We regularly assist Solicitors with a variety of Forensic Pathology services including neuropathology, paediatric pathology, post mortems (PM) and second post mortem reviews.
Requests for 2nd PMs from criminal defence lawyers have implications for the Coroner who must consider the needs of the family balanced with the requirements of the investigation. These needs of the family are of a critical concern of a coroner who is under obligation to avoid unnecessary delay and thus further trauma to the family of the deceased, an obligation which has been stressed under recent new guidelines from the chief coroner (23rd September 2019).
Under the same guidance notes, the initial post mortem is advised to use imaging techniques (such as CT, MRI and standard high resolution photography) to ensure that if a second post-mortem is to be conducted, a review of the desktop evidence can be just as effective as a full physical examination. As Pathologists can often provide comment and opinion from a ‘Post Mortem Desktop Review’, the efficient release of the body to the bereaved family shouldn’t cause too much concern for Criminal Defence teams, and thus the criminal justice system.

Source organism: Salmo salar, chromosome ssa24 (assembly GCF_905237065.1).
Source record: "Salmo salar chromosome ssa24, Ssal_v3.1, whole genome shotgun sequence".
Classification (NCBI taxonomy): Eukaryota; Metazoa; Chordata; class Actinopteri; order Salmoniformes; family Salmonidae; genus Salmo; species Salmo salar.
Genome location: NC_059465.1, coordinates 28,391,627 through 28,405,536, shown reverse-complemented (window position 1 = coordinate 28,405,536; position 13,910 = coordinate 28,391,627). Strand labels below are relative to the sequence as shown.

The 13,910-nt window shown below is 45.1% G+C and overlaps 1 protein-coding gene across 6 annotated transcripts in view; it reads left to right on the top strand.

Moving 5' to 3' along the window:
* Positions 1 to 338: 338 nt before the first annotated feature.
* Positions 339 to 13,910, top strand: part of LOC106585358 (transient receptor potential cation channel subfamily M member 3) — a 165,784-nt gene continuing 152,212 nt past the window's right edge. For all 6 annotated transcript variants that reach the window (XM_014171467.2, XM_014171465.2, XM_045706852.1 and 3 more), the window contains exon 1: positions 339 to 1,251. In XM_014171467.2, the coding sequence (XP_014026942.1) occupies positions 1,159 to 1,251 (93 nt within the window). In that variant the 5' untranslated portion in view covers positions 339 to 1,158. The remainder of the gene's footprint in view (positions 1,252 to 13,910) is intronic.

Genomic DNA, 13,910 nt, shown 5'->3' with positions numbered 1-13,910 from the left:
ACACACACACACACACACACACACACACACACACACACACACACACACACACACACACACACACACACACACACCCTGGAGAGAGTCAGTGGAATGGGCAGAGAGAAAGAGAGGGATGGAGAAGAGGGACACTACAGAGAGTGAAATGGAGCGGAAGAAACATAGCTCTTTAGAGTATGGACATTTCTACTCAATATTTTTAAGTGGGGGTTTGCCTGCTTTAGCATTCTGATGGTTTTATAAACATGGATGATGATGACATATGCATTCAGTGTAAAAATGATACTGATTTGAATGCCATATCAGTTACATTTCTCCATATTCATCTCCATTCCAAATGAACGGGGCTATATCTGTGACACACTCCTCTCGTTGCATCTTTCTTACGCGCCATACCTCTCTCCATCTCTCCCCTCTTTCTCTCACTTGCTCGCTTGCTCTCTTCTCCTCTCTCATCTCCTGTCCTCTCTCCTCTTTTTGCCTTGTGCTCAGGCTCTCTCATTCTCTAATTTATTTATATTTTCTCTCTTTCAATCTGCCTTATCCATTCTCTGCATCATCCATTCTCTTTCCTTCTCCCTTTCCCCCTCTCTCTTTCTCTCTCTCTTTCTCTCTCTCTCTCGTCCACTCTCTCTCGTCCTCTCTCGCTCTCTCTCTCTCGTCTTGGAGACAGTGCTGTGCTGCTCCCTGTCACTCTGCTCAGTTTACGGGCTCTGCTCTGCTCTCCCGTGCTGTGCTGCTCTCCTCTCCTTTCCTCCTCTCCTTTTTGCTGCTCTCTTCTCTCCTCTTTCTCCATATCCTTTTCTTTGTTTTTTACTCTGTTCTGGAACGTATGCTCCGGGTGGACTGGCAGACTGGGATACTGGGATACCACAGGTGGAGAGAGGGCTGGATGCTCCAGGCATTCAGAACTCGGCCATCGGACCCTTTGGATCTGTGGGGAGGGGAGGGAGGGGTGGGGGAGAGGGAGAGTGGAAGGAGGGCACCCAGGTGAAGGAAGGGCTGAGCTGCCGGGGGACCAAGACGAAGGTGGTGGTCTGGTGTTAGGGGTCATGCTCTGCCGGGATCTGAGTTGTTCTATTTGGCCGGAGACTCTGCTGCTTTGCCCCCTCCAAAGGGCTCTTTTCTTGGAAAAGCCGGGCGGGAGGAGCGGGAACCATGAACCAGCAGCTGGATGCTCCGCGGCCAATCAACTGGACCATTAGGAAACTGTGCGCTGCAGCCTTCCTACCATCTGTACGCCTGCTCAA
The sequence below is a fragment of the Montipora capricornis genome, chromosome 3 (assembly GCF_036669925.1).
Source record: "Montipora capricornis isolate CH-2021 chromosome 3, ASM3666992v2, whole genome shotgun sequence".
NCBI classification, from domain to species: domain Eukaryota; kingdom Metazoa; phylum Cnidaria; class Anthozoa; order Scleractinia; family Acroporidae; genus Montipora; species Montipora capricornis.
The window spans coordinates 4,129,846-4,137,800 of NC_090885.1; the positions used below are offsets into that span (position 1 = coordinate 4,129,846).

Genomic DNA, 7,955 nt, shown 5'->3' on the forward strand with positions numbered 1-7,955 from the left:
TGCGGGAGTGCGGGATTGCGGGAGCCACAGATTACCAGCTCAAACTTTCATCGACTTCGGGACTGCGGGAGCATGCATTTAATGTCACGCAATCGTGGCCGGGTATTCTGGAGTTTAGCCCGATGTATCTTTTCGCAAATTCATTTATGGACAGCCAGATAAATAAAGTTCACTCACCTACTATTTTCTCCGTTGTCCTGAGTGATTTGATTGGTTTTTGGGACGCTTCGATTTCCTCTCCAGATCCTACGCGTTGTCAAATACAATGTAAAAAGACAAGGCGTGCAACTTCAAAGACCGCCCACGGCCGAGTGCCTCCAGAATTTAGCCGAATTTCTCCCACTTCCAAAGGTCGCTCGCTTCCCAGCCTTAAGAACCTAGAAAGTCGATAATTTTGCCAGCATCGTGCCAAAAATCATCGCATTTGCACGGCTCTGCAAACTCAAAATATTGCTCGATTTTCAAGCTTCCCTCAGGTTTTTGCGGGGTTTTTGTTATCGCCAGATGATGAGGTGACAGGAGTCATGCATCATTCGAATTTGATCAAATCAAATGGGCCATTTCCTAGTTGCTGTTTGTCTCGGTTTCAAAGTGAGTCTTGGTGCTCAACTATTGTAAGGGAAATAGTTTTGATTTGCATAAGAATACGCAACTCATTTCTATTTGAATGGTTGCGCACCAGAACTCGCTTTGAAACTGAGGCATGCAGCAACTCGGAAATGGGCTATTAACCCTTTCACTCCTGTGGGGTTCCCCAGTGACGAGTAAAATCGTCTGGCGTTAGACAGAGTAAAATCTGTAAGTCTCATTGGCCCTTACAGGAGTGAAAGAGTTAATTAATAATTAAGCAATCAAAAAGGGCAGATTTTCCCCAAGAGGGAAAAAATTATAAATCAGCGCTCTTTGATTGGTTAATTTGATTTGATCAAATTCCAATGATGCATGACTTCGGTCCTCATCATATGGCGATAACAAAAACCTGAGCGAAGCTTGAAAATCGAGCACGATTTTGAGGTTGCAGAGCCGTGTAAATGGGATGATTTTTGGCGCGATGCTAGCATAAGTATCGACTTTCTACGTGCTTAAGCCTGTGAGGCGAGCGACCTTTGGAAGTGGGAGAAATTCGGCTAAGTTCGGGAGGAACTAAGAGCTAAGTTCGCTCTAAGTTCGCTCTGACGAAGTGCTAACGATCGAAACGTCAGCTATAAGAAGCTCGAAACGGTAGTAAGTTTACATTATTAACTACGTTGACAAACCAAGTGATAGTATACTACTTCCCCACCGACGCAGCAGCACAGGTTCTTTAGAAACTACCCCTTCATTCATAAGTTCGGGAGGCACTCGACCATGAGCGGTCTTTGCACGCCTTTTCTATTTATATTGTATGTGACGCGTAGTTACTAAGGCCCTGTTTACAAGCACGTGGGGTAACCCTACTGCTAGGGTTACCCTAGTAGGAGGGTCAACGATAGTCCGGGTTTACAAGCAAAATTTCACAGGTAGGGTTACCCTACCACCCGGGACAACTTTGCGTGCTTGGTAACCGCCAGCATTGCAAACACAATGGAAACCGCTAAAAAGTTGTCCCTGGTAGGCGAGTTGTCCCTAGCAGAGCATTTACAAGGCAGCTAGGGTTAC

A review of imaging and photographs provides the material needed for the pathologist to be able to review the evidence without the need for further examination or dissection of the body - with the following provisos:
- The post mortem examination has been carried out by a competent forensic pathologist who would be expected to have identified and recorded the relevant findings.
- Those findings have been recorded using high quality, scaled photography.
This would remove the need for a further examination of the deceased and therefore present potential delays in release of the body to the bereaved.
Since this approach was outlined in the Guidance from the Chief Coroner (September 2019) we’ve seen an increase at Forensic Access in the amount of second post mortems utilising this desktop method versus the traditional physical examination. A pathologist is more readily able to carry out a desktop review with less scrutiny, yet they can state any differences in interpretation of the results just as easily.
Criminal defence teams should consider asking their forensic pathologist whether a full second post-mortem is necessary under the circumstances of the case. If their opinion is that the initial examination was to an adequate standard and covered all areas, then counsel should feel confident in requesting a desktop review to answer any further questions whilst providing a different opinion or interpretation. In fact, it is often this difference in interpretation on which the defence bases its case. Most forensic pathologists (in light of the new guidance notes) are more eager to help with conducting a desktop review than they are in securing a second examination.
Lastly and perhaps most crucially for the time-starved solicitor; there is less to-and-froing with the coroner and the mortuary to organise a second post-mortem examination. The materials required by the forensic pathologist can be requested via the usual CPS route.